A simple action plan for disasters

Should I stay or should I go now?

When a disaster occurs you can’t make any good decisions until you know you and your family are safe. A clear plan, which everyone understands, will significantly reduce the stress of the disaster. If you care for children, other adults, or pets, be certain of how they will be taken care of during a disaster until you can reach them.

Which brings up the second decision. Once you are all together, are you staying put, or as they say in old Western movies, are you going to “get out of Dodge?”

Getting back together plan

“What if something happens and I’m not with my family?”
“How will I know they are safe?”
“How can I let them know I’m ok?”

When a disaster occurs there’s a real likelihood you and your family will not all be together. If your kids are at school they’re in one of the safest places they can be, and they can stay there for days if necessary. Schools train for disasters and have lots of supplies, and adults, to look out for your kids. 

When I was in grade school we had a bad storm. My parents were able to get me just before the roads flooded. To this day I still regret not being one of the lucky kids who had a sleepover in the school that night. 

When an emergency occurs the phone lines may be clogged. Here's a few tips to help you communicate during an emergency. Of course you don’t have to call everyone to know where they are. There are several family locator apps, and free versions on both iPhone and Android, that allow you to know where your family is based on their mobile phone or smart watch. 

Ultimately, your goal is to create the simplest plan for everyone to get back together with minimum communication. Make a plan for who will pick up the kids. This could change if someone is traveling, but it should be common sense and easy to work out.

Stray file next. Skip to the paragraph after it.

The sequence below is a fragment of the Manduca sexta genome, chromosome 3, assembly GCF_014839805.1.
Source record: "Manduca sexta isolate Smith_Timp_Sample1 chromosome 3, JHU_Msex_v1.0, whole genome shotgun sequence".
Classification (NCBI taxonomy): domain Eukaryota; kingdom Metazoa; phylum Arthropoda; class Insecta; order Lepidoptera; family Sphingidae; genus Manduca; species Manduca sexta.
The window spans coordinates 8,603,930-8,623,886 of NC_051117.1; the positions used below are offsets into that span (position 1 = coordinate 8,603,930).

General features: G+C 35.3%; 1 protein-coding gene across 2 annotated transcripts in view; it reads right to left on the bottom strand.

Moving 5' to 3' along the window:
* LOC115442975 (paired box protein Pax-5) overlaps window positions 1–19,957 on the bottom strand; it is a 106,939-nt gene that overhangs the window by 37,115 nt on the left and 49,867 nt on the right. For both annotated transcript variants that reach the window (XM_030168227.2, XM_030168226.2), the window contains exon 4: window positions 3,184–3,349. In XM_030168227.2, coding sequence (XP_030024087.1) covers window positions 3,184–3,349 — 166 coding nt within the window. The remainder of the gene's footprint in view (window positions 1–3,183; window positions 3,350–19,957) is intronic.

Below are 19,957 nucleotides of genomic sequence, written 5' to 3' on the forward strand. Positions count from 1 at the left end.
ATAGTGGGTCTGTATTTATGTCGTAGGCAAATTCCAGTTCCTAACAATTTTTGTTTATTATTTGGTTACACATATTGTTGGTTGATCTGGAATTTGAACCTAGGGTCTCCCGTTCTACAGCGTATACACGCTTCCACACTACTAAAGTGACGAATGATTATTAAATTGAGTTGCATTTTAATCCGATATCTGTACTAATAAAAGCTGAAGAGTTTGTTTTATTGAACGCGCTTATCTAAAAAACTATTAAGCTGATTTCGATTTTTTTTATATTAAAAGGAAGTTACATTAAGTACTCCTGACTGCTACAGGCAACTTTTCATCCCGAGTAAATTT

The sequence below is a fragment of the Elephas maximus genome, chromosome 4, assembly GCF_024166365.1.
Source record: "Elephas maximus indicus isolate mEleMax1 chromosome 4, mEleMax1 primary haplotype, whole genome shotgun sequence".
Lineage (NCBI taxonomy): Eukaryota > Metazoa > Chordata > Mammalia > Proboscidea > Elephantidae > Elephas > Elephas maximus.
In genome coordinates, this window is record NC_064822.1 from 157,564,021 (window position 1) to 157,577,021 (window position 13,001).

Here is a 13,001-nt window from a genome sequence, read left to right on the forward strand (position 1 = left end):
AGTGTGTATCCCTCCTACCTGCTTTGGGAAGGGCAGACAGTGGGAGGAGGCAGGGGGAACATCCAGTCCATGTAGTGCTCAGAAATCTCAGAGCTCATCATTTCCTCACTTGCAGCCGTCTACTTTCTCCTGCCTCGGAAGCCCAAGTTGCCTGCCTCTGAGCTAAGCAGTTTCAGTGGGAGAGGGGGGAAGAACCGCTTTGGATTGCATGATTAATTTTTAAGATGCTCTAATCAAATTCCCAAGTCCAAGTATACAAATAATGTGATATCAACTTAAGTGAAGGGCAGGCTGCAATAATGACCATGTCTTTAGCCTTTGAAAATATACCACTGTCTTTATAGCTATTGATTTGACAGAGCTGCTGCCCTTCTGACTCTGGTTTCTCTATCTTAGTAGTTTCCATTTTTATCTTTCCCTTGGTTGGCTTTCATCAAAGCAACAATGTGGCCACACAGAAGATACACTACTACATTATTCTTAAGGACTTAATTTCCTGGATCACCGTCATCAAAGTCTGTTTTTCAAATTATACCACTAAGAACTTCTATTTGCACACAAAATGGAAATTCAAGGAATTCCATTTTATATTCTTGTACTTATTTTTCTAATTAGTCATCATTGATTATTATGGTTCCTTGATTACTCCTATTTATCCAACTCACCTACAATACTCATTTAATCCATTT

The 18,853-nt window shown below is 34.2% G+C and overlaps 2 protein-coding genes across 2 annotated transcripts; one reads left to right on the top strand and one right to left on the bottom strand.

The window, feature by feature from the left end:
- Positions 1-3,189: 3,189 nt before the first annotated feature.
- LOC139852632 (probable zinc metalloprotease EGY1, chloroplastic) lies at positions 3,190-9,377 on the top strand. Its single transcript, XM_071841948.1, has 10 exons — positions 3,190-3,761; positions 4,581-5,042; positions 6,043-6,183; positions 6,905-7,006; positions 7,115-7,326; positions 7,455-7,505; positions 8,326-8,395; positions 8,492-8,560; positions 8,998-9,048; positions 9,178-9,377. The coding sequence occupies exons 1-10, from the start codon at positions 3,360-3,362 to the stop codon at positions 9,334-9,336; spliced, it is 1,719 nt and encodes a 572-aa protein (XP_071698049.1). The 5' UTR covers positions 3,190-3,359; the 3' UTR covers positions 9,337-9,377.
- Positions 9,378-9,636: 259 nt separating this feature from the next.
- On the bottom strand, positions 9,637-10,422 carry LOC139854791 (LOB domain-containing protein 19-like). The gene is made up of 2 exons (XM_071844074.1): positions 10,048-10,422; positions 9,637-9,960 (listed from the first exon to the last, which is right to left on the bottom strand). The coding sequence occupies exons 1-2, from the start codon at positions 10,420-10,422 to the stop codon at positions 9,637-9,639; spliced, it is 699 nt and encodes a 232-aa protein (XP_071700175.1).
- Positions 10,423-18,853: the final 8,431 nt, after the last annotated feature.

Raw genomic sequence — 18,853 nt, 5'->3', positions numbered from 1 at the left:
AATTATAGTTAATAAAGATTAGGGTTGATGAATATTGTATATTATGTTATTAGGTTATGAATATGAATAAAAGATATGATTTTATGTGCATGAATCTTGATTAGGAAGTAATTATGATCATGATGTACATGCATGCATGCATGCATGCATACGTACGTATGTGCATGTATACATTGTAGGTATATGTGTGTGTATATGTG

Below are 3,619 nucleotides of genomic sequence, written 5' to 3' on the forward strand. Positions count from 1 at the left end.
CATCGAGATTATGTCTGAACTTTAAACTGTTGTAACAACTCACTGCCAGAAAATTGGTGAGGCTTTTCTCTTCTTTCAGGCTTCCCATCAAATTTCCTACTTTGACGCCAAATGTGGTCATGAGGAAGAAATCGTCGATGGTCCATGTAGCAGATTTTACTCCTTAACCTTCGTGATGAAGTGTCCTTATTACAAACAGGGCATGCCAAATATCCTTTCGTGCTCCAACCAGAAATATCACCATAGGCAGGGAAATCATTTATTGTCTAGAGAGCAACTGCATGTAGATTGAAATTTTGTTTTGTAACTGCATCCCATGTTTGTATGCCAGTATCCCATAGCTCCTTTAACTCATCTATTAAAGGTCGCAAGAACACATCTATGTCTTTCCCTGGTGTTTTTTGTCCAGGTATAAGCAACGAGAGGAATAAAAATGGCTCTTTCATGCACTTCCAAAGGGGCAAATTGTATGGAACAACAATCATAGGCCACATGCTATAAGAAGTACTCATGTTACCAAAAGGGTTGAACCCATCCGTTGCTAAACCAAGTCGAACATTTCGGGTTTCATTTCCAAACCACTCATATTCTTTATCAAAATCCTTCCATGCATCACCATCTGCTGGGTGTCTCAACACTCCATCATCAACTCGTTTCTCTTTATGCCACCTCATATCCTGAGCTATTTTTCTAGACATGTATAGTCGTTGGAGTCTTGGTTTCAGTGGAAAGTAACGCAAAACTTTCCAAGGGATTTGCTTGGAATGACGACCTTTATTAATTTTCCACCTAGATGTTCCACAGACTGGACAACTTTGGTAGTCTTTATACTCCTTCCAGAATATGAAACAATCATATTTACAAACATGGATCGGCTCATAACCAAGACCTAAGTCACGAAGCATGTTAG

The family should meet at the safest place in the order of accessibility. In the case of a disaster, everyone will typically race to where they think the other person is. That priority should be based on very obvious decisions. 

1st - Home 

Your home, as long as it’s safe, is the most likely place for everyone to go. Your things are there, your food is there, your bed is there. It’s a no brainer.

2nd - Walking distance 

If the home is not safe then the closest area in walking distance from home. This could be a street corner, a park, school, or shopping area.

3rd - Driving distance 

If the immediate area is in danger then a place that is a reasonable distance that everyone could easily get to in 10-15 minutes. I said driving distance, but if you’ve got a bike, that’s just as good an option. Who knows, you may even avoid traffic.

4th - The next town 

If your entire town is inaccessible then what’s the closet town you can meet in? This backup location is so important because driving 30 minutes in the wrong direction will increase your anxiety and complicate your plans. Maybe someone’s work, or a park, or a friend’s house.

Keep track of what’s happening

Document when things started and when they’re supposed to end, and what you’re supposed to do. Take note of what steps you should take. Pay attention to what’s not happening as it should have, or as was communicated. This is your clue to reassess the situation.

Coming or going

Growing up my parents rarely locked the door and never installed a security system. My brother and I always questioned the wisdom of this cavalier attitude, mostly because we wanted to set up a super duper security system. My mother’s answer was always the same, “There’s nothing of value in this house but my children.”

Fortunately, in the majority of disasters your home is the best place to hunker down. You have the most resources available to you and you’re in a comfortable place where people can find you. If your home is safe, then that’s where you’ll want to wait it out.

In the face of an oncoming hurricane or firestorm your first thought should be, “Where will we be safe?” If you turn on the TV and everyone says, “Go!” Is this really a hard decision? No.

Your second thought should be, “Where will we be comfortable?” Now imagine everyone yelling and screaming that you should have left before the roof lifted off. If the danger is where you are, or coming to to you, then you need to leave. You don’t need to explain to anyone why you are leaving, just leave. 

The one place you don’t want to be is stuck on the road because you waited too long to make a decision. Instead, be the first to check into a hotel miles from where the action is. Ride out the storm with the kids in the pool and a Mai Tai in your hand.

What can you do right now?

After identifying your emergency meeting spots it's time to start working on creating a Go bag.